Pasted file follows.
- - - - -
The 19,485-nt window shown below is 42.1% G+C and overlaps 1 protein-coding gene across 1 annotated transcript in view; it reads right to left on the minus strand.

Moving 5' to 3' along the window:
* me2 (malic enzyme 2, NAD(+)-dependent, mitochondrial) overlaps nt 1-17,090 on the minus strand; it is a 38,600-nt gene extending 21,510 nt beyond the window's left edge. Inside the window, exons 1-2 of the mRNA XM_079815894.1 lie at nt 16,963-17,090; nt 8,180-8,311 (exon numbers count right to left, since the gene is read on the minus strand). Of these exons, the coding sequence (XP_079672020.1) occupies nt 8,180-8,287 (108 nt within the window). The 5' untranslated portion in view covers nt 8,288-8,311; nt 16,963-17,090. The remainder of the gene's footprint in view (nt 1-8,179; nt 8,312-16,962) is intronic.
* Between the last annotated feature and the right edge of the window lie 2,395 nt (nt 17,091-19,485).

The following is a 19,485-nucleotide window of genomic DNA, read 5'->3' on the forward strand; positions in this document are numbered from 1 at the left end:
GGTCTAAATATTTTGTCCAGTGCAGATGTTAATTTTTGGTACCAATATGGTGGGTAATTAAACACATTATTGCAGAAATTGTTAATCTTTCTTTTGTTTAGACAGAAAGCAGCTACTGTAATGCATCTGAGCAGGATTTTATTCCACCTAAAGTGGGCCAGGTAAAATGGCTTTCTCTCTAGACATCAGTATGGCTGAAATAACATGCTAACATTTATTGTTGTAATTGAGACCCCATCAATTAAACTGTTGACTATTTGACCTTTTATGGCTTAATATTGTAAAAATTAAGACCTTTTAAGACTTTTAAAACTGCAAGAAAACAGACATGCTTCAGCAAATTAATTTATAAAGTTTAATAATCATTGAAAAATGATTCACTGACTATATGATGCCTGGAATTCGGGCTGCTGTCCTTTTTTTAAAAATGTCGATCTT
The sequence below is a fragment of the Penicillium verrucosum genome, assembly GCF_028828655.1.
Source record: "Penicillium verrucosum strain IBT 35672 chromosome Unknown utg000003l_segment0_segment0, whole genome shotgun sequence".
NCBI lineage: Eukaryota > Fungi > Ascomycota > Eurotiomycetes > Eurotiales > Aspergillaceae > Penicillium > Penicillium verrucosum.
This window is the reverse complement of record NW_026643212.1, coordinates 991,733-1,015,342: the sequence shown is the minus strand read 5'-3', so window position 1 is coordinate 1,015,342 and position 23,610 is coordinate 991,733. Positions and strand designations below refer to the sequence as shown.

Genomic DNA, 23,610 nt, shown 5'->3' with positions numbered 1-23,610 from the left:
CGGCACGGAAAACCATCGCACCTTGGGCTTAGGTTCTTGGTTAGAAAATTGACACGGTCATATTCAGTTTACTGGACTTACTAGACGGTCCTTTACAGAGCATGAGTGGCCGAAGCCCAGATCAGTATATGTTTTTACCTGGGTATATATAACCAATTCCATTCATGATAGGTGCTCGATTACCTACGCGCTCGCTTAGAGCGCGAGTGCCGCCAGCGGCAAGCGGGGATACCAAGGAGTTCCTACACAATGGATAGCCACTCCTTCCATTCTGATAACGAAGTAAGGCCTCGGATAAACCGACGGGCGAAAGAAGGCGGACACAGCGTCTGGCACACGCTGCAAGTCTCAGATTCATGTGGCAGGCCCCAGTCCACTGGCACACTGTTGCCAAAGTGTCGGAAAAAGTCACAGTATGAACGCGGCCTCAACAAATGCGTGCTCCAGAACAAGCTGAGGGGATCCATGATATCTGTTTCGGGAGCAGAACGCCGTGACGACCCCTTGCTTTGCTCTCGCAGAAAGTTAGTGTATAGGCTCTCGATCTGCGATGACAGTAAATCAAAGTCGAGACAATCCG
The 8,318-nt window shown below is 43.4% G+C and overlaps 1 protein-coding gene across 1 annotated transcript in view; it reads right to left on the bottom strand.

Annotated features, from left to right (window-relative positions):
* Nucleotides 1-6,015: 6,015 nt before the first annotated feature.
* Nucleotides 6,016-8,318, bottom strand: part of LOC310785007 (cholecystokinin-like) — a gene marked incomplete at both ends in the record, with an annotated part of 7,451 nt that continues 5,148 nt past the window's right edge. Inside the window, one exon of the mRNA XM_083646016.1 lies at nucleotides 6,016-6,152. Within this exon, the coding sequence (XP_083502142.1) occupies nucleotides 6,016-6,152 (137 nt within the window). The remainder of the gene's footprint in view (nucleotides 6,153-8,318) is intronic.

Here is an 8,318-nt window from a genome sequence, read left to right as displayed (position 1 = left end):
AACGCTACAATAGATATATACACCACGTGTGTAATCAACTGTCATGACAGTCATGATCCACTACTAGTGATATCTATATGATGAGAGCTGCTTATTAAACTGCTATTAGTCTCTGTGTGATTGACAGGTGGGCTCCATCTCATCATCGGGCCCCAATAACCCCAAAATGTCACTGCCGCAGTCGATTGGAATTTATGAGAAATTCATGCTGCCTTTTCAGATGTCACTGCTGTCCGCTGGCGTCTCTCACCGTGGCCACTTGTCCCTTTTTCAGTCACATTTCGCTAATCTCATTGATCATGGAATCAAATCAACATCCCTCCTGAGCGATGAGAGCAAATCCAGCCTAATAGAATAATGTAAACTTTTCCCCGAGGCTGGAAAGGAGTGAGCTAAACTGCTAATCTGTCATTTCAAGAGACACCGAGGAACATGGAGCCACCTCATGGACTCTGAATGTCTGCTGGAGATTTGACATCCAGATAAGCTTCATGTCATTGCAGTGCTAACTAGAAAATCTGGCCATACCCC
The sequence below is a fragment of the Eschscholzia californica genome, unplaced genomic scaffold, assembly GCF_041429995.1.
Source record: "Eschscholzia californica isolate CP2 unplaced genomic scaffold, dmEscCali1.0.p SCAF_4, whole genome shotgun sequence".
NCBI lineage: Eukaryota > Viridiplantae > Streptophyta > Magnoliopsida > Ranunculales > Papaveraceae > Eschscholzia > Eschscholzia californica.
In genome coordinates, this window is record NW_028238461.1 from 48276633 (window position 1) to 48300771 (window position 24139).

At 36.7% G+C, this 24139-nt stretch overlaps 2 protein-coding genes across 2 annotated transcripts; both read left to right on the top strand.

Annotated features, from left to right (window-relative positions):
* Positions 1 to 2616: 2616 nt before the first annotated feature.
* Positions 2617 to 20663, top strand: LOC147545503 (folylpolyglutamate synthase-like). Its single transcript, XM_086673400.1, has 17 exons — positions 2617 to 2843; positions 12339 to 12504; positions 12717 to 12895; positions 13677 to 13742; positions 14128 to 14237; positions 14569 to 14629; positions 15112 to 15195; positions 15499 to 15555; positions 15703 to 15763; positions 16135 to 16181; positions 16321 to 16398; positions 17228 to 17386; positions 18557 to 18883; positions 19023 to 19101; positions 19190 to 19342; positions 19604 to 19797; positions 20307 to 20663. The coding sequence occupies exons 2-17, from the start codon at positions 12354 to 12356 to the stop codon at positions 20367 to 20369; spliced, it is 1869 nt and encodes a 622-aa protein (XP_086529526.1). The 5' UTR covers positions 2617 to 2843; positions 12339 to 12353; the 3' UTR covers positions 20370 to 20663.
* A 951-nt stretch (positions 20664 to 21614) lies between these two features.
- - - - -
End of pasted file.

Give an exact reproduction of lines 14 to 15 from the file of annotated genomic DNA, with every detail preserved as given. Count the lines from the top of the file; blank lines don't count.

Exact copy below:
Annotated features, from left to right (window-relative positions):
* Nucleotides 1-6,015: 6,015 nt before the first annotated feature.